No, I can’t trust the government. I can’t trust you either.
I do not think I am in favor of your right to shoot a cop. I do not think I am in favor of the 2nd Amendment as it is currently interpreted. I think that I am in favor of strong controls. I’m terribly sorry to those that this upsets.
Everybody knows that the reason Captain America was a hit is because we wanted to see Hitler get punched in the face and Jack Kirby gave it to us.
However, I feel like Cap punches Hitler on more levels than just one.
Consider, if you will, that Cap is Aryan. Literally super-Aryan, he was a little brown nobody and then a GERMAN SCIENTIST gave him a wonder-drug that turned him into the Aryan dream. He was more Aryan than Hitler (or Kirby for that matter) so when he punched Hitler it was like he was saying, “I am your fondest dream, and I just plain don’t like you. Even if everything went exactly like you wanted, I would still hate you.”
That’s some stern repudiation right there. Best way I know to refute a political philosophy is to take the best-case scenario and show it completely to suck. “You don’t even want what you want,” is what it’s saying. “As soon as your science-born Aryan superman gets here he’s going to punch you in the face.”
And you had it comin’.
Getting interested in the riddle of Sam Houston.
Sam Houston more or less considered himself a Native American. That seems like a contradiction to modern readers, because he was one of Jackson’s chief lieutenants, and Jackson is mostly known now for committing genocide against the Seminole. But this was the way of the world at the time, and Houston pledged his time and his allegiance equally between the US government and the Cherokee. He grew up with the Cherokee, married into their tribe, and essentially behaved towards them as we modern readers wish every Euro-American had. He appears to be the best of the “Indian Agents,” and Jackson was grooming him for President of America when he flipped out and went to live in Texas.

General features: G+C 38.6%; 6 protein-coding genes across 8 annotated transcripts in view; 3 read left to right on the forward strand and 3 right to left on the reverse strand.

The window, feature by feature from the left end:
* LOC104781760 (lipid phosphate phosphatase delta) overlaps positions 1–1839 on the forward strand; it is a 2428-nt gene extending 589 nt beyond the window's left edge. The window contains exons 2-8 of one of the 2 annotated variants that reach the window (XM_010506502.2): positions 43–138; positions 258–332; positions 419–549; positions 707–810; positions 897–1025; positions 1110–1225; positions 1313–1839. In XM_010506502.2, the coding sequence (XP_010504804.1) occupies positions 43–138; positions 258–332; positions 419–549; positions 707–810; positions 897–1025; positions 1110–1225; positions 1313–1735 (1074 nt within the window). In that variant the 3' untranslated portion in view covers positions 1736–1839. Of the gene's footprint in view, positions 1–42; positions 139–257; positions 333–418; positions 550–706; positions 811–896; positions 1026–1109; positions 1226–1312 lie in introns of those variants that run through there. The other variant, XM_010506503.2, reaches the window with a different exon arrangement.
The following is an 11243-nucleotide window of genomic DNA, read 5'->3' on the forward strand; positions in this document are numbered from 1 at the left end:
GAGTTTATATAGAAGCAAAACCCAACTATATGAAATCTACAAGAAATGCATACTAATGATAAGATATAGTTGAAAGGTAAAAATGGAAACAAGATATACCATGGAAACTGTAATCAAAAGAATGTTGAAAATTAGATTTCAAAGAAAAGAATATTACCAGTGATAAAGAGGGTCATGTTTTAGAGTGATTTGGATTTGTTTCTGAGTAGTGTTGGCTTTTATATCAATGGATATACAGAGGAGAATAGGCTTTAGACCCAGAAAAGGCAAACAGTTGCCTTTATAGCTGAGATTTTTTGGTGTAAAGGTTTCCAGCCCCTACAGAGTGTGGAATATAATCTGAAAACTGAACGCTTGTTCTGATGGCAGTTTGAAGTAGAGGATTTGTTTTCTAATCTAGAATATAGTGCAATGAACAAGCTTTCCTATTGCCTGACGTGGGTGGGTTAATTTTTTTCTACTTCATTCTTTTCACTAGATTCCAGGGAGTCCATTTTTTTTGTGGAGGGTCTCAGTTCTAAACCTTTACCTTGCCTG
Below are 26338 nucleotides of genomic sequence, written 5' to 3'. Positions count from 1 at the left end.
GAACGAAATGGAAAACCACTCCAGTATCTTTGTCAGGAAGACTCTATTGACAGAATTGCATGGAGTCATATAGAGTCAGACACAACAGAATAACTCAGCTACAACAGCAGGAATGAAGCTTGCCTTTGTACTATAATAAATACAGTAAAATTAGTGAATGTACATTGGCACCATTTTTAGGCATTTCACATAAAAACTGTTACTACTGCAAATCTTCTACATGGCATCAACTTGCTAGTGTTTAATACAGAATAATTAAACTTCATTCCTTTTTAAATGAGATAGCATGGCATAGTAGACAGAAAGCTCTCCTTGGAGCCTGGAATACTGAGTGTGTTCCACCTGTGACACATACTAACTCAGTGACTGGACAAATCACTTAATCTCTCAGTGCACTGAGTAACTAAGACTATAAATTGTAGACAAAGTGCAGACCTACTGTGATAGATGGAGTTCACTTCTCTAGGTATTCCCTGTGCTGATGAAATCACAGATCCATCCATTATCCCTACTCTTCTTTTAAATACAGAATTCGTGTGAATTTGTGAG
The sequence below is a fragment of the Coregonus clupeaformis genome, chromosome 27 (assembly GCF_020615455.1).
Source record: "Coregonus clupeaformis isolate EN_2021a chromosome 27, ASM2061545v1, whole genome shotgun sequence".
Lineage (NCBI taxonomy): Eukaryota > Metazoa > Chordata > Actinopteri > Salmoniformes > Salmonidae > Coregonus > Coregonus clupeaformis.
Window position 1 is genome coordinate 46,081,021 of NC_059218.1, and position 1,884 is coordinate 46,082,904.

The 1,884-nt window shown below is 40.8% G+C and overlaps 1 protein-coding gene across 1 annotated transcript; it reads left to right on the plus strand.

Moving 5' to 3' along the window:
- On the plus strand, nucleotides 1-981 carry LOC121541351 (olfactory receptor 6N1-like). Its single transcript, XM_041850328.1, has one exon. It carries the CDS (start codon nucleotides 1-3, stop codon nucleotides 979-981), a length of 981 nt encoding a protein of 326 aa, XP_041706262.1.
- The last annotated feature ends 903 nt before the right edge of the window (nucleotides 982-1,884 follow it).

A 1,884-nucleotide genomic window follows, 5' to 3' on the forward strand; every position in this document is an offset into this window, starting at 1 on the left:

The Native Americans of the middle West appear to have had no problem whatsoever with slavery. This makes a lot of sense, when seen from their perspective. This explains why the Native Americans (I feel silly not typing “Indians,” because that’s what they were called at the time, or naming specific tribes like the Cherokee or the Creek or the Comanche, which is what I really should be doing, but I lack the knowledge to be that specific). Plantation slavery did not exist in their area. They thought of slavery as a small-scale, more personal thing, and did not differentiate between that and the other various forms of oppression that they encountered every day. Moreover, it was as easy to believe that black people were a different people from white people as it was to believe that the natives were a different species entirely than the white people.
Houston appears to have shared this attitude towards slavery. He didn’t want to participate in it or fight it as much as go someplace where it was irrelevant. I think he thought that slavery would hit the frontier and recoil. He was right, but it didn’t work out the way he wanted.
I think Houston thought that if he set up Texas as a country he could get the Indians a fair shake. He made a bargain with the slavers because he knew that plantation slavery would never take hold in Texas, and he believed from his personal experience that freedom would always be as close as the frontier. He was wrong, and he made the wrong friends, and he got to live long enough to see everything he loved destroyed. That’s what happens to good men in bad times.